TAC Talk Episode 3: Reducing Baseline Costs through Better Demand Management

Recorded July 24, 2015
A conversation about Demand Management between TAC president Peter Schay and TAC expert Patrick Savard, who consults with Fortune 500 businesses to provide solutions which help companies optimize their IT spending and maximize the value of their IT investments.

Six Easy Ways to Get More Done in Less Time

We still have only twenty-four hours in a day, seven days in a week, and to-do lists that continue to grow. Large companies get around many time limitations by buying more time in the form of employee man-hours, but not all of us can afford to do this.

We made it to the new year, but some things never change. We still have only twenty-four hours in a day, seven days in a week, and to-do lists that continue to grow. Large companies get around many time limitations by buying more time in the form of employee man-hours, but not all of us can afford to do this. It becomes important, therefore, to get more done in the hours one has. This means using time more efficiently and minimizing distractions. Here are six easy tips that will help you accomplish this:

  1. Don’t let emails and texts become a distraction – it takes between 10 and 15 minutes to get back on task after an interruption. Shut off the notifications on your laptop, tablet, and smart phone that warn you that emails or texts have come in. Then check and respond to your emails and texts only a few times a day, like first thing in the morning, noon, and 4:00 PM. Give yourself a half hour (or other appropriate amount of time) to respond to the emails and texts
  2. Don’t answer the phone unless you really have to… Or it’s a customer – the same rules apply here as they do to emails and texts. The only difference is that you have to be aware of providing the best customer service you can, and that may mean answering the phone for customers and clients. Again, check voice-mails only a few times a day and respond as necessary.
  3. Tie your to-do list to your calendar – Most of us have a to-do list, and that list seems to get longer, not shorter, as time goes on. We then have trouble prioritizing and reshuffling the tasks and fewer and fewer of them get done. Part of the problem lies with due dates of “soon”, “sometime next week”, and “ASAP”. Since these are abstract ideas of time, the human brain doesn’t process them the same way as a hard due date. By putting tasks on your calendar with blocks of time to accomplish them, just as you would set an appointment, you automatically prioritize the tasks and reserve the proper amount of time to get that task done. Make sure that if the task is more than a few days out, you set periodic reminders for yourself.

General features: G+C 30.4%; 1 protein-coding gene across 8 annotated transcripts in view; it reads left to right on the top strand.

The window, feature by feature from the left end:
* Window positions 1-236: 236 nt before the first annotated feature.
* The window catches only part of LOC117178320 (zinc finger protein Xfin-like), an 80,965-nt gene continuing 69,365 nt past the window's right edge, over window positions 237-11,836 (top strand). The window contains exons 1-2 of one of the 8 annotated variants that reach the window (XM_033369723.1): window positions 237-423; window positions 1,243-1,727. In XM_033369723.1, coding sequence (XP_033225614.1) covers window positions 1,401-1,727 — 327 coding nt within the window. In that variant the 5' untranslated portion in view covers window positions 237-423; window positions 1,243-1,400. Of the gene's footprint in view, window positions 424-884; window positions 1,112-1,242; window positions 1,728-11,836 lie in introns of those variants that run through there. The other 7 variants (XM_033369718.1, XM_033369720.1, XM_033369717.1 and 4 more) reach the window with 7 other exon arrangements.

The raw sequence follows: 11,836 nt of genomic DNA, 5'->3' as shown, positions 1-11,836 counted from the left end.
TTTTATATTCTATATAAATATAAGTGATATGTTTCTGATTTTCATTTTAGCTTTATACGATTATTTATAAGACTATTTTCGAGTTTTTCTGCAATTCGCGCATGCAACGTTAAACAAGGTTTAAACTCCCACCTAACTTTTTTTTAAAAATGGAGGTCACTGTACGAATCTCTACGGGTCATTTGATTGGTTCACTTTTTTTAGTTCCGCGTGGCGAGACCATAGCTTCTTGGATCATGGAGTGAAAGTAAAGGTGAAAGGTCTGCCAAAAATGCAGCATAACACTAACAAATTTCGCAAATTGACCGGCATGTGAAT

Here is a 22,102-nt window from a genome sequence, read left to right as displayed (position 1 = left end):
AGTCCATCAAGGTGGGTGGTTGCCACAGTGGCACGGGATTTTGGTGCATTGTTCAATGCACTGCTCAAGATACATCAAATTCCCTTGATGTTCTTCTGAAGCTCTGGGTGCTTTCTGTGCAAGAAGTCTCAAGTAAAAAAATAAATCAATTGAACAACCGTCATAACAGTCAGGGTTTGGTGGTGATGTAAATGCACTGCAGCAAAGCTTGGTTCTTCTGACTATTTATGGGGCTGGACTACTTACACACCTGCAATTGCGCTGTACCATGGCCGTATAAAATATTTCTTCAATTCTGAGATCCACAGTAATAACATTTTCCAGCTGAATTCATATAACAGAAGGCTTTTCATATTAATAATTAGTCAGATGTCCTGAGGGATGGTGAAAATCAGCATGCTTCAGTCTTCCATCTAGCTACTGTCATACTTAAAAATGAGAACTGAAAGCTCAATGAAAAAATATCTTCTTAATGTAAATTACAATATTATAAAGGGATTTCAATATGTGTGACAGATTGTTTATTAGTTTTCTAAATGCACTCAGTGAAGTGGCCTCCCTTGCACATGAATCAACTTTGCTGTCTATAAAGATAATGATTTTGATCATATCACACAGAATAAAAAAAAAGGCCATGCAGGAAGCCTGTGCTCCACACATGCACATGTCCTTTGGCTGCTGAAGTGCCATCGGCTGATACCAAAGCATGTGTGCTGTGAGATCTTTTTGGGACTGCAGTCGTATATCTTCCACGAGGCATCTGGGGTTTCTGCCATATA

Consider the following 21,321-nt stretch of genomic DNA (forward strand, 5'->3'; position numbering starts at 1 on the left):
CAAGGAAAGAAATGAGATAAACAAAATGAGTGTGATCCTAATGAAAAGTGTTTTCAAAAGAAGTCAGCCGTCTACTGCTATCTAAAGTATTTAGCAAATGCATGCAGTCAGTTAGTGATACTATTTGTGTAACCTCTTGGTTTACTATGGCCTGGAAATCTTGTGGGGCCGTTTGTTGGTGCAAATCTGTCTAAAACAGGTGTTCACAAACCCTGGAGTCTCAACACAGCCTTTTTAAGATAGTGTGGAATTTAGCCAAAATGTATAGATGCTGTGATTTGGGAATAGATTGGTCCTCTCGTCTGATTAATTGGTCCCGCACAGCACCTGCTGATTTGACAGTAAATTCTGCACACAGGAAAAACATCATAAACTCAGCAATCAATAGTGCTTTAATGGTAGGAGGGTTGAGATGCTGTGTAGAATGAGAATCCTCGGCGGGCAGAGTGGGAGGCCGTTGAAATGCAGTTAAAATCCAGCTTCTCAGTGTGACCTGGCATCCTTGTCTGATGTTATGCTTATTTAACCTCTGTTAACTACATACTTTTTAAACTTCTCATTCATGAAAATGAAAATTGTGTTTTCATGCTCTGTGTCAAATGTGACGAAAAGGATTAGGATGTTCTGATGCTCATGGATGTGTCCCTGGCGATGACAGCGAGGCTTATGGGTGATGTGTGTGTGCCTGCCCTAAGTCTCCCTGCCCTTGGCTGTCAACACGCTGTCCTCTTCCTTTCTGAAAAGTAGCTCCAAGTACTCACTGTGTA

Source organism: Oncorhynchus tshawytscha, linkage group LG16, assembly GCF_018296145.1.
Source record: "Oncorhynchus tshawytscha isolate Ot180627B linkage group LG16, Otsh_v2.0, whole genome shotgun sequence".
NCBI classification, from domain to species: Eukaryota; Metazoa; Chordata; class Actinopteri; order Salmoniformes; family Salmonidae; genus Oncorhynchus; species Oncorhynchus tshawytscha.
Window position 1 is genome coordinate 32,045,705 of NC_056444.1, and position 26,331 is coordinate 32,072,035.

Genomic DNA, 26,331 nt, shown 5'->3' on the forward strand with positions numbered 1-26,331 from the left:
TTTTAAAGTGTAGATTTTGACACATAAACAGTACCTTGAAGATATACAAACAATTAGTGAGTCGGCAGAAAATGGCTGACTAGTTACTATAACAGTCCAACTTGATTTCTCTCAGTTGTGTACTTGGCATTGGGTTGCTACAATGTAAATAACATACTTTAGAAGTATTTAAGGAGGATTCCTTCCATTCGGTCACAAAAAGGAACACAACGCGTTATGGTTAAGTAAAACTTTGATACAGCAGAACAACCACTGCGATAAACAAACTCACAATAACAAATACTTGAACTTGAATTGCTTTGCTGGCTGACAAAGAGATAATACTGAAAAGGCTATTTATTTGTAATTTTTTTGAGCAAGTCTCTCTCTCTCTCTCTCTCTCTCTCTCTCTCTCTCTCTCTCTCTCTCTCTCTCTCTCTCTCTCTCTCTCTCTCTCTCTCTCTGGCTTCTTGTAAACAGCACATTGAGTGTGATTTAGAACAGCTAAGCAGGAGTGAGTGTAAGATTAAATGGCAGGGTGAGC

4. Delegate wherever and whenever possible –Much of the time we find ourselves doing things ourselves that we can delegate to others, freeing up our valuable time for those things we can’t delegate. Make sure that when you delegate a task, you assign it in writing with a due date, and if the due date is more than a few days out, make sure you get periodic status reports. Most CRMs (Customer Relationship Management systems) allow you to assign tasks to others. If you don’t have a CRM, do it on a shared calendar.
  5. Share your calendar – It’s important that others on your team know what you’re doing and when you’re doing it so they know when not to disturb you. By calendaring tasks (above) and sharing that calendar, you indicate the times you are busy, removing in-office distractions.
  6. Access Expertise-as-a-Service when and where needed – by using experts to get the information you need in the proper context, you shorten the amount of time needed to make mission-critical decisions, freeing up time to do other important tasks.

Try these tips for 60 days. Why 60? Because it will take you at least 30 days to break the habits of looking at your smart phone 50-100 times a day and keeping your email folders open. After using these methods for a few months, I think you’ll find that it’s easier to get more things done faster, with less aggravation and better results.

Have you tried any of these tips before? how did they work for you? What advice do you have to use time efficiently? Please comment to let us know.

3 Reasons Advisory Services Fail… And Why You Need One

Traditional advisory services companies are not really advisory companies; they are research companies. They don’t give actionable advice, they provide “forward-looking information” based on research and the past performance of clients and other companies. In other words, they are in the “past and future” business.

Many IT organizations today use traditional advisory services. The reasons they use them vary, but it is usually to gain the advantage of expertise, information, and actionable advice that the organization does not have access to in-house. The personnel within the organization who use these services varies, but because of the high per-user costs, the users are generally higher level managers and executives. But regardless of the who and why, traditional advisory services companies continue to fail their clients.